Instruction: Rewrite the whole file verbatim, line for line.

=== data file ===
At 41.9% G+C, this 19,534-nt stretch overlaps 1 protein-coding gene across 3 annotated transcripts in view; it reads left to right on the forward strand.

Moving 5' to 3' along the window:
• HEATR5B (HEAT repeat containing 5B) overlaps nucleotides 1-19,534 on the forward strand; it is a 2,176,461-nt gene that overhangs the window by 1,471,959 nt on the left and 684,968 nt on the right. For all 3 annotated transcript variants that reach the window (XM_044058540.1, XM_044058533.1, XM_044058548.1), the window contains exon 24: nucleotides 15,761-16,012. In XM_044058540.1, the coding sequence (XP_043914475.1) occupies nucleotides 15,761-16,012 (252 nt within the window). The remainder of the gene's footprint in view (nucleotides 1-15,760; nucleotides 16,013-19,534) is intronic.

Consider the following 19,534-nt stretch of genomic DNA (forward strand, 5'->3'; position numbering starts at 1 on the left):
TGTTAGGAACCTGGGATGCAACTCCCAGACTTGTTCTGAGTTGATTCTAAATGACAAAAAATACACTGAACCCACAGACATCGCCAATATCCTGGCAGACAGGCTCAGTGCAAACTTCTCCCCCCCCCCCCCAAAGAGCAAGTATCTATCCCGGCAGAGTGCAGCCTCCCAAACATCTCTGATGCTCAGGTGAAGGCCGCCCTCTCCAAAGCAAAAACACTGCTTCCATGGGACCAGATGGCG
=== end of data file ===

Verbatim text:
At 41.9% G+C, this 19,534-nt stretch overlaps 1 protein-coding gene across 3 annotated transcripts in view; it reads left to right on the forward strand.

Moving 5' to 3' along the window:
• HEATR5B (HEAT repeat containing 5B) overlaps nucleotides 1-19,534 on the forward strand; it is a 2,176,461-nt gene that overhangs the window by 1,471,959 nt on the left and 684,968 nt on the right. For all 3 annotated transcript variants that reach the window (XM_044058540.1, XM_044058533.1, XM_044058548.1), the window contains exon 24: nucleotides 15,761-16,012. In XM_044058540.1, the coding sequence (XP_043914475.1) occupies nucleotides 15,761-16,012 (252 nt within the window). The remainder of the gene's footprint in view (nucleotides 1-15,760; nucleotides 16,013-19,534) is intronic.

Consider the following 19,534-nt stretch of genomic DNA (forward strand, 5'->3'; position numbering starts at 1 on the left):
TGTTAGGAACCTGGGATGCAACTCCCAGACTTGTTCTGAGTTGATTCTAAATGACAAAAAATACACTGAACCCACAGACATCGCCAATATCCTGGCAGACAGGCTCAGTGCAAACTTCTCCCCCCCCCCCCCAAAGAGCAAGTATCTATCCCGGCAGAGTGCAGCCTCCCAAACATCTCTGATGCTCAGGTGAAGGCCGCCCTCTCCAAAGCAAAAACACTGCTTCCATGGGACCAGATGGCG